Professor Waldron was reviewing “Freedom for the Thought That We Hate: A Biography of the First Amendment” by Anthony Lewis, the former New York Times columnist. Mr. Lewis has been critical of efforts to use the law to limit hate speech.
But even Mr. Lewis, a liberal, wrote in his book that he was inclined to relax some of the most stringent First Amendment protections “in an age when words have inspired acts of mass murder and terrorism.” In particular, he called for a re-examination of the Supreme Court’s insistence that there is only one justification for making incitement a criminal offense: the likelihood of imminent violence.
The imminence requirement sets a high hurdle. Mere advocacy of violence, terrorism or the overthrow of the government is not enough; the words must be meant to and be likely to produce violence or lawlessness right away. A fiery speech urging an angry mob to immediately assault a black man in its midst probably qualifies as incitement under the First Amendment. A magazine article — or any publication — intended to stir up racial hatred surely does not.
Mr. Lewis wrote that there was “genuinely dangerous” speech that did not meet the imminence requirement.
“I think we should be able to punish speech that urges terrorist violence to an audience, some of whose members are ready to act on the urging,” Mr. Lewis wrote. “That is imminence enough.”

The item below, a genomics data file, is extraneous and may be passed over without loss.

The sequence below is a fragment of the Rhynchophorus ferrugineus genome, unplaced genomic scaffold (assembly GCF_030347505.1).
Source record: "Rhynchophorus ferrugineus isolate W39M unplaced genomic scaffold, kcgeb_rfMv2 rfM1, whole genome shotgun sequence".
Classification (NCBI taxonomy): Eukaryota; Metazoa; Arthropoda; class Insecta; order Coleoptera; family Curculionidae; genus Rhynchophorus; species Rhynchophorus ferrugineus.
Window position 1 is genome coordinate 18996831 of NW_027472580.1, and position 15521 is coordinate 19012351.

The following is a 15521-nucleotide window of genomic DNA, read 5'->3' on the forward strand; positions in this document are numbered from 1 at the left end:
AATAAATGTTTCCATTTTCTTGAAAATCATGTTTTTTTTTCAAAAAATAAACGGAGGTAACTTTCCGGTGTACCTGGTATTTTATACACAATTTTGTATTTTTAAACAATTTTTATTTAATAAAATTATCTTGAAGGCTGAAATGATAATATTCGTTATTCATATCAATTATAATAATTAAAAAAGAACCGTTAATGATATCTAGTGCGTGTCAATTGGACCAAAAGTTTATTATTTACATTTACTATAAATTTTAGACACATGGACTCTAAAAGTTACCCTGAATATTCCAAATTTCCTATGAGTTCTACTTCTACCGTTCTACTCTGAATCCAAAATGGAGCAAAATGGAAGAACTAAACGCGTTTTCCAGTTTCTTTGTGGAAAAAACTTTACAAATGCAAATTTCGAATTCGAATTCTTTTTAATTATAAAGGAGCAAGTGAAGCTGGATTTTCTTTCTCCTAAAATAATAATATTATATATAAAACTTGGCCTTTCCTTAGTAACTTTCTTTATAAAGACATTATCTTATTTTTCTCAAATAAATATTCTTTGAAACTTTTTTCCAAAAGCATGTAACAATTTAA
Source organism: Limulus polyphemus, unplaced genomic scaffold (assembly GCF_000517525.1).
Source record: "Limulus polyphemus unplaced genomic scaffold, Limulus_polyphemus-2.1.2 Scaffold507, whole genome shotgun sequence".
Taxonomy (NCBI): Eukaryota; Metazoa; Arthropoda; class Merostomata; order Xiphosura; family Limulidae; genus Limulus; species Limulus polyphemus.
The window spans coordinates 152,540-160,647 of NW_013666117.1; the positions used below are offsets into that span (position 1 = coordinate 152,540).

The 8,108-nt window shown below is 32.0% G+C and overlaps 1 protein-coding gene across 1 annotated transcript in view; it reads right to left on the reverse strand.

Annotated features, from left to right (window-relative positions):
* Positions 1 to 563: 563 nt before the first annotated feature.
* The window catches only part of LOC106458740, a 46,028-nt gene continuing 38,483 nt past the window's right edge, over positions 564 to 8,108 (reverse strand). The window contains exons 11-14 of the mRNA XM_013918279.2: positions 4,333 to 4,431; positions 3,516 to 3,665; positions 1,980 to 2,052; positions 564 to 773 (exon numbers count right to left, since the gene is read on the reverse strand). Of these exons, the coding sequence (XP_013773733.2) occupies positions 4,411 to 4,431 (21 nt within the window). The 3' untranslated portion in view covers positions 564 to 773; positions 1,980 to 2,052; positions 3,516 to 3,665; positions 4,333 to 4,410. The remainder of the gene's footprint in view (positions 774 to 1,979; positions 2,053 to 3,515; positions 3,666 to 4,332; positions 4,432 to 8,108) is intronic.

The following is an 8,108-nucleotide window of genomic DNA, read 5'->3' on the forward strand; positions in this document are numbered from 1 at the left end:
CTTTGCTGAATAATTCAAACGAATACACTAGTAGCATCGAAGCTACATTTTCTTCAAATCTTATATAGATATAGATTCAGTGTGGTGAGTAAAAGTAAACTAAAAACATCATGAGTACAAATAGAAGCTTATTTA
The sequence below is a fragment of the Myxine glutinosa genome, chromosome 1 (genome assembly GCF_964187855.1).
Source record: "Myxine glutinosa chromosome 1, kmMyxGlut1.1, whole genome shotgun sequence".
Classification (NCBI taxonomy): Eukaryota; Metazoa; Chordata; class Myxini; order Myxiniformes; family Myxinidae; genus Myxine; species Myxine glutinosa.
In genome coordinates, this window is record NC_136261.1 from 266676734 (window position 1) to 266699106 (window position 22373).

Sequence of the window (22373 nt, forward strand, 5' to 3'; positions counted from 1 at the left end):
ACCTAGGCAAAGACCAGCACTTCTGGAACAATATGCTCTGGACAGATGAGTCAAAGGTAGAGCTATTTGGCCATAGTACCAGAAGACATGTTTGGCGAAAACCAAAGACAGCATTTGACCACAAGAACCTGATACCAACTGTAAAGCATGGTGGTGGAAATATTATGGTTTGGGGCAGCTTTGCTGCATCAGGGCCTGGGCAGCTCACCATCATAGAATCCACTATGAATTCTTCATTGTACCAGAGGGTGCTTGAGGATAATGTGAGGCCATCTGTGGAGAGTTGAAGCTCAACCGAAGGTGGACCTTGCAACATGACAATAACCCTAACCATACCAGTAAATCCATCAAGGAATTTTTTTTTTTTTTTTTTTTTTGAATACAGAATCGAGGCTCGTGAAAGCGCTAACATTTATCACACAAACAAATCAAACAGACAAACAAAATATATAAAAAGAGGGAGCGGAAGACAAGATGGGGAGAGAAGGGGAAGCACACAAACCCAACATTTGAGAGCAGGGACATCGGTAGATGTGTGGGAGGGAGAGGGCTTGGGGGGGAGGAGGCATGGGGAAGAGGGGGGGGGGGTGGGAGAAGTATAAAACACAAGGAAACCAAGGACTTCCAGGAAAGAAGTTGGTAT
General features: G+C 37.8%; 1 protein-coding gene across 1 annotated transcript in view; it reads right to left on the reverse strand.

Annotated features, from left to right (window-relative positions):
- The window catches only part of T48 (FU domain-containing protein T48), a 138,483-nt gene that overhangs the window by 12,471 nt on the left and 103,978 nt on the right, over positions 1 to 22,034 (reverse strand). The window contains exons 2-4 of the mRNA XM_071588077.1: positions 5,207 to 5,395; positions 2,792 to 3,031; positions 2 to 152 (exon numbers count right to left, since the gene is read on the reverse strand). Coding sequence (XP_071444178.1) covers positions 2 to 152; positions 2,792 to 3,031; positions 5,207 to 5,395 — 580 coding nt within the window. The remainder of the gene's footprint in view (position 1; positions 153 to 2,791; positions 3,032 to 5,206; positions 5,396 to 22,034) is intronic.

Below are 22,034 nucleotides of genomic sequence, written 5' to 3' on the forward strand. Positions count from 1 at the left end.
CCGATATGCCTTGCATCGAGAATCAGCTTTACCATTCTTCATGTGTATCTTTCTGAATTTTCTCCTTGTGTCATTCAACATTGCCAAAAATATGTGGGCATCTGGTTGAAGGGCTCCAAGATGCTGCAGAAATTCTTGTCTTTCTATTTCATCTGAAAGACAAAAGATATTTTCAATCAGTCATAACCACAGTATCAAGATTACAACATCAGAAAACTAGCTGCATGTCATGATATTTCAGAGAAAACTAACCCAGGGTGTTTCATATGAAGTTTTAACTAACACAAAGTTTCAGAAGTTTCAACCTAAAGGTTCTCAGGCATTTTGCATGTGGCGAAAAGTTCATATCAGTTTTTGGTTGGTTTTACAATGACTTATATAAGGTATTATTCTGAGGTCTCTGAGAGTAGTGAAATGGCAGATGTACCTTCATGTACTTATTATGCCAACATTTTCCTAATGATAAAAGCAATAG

This kind of thinking should be seen as the dangerous twaddle that it is. First, if we begin to relax the imminence requirement, how would we do that? Short of a direct incitement to immediate violence, what other kind of standard could we set? And who would judge? It's hard to imagine giving that kind of power to the government, as it would then be in charge of determining which of its critics falls afoul of the law. One only need look at the history of the Alien and Sedition Act, not to mention the modern fears over executive power in the hands of Bush, to see where this all leads.But back to the point. Law is not good simply because it is law, nor is international law good simply because it is international law. Law is good when it reflects the interests and norms of its community. Just because the international community does one thing does not mean the United States should as well. And we certainly shouldn't fall into the trap of believing that international law is always advancing liberal or progressive values. There are many issues on which the US is still the vanguard of freedom. And our laws should continue to do that, no matter whither the rest of the world.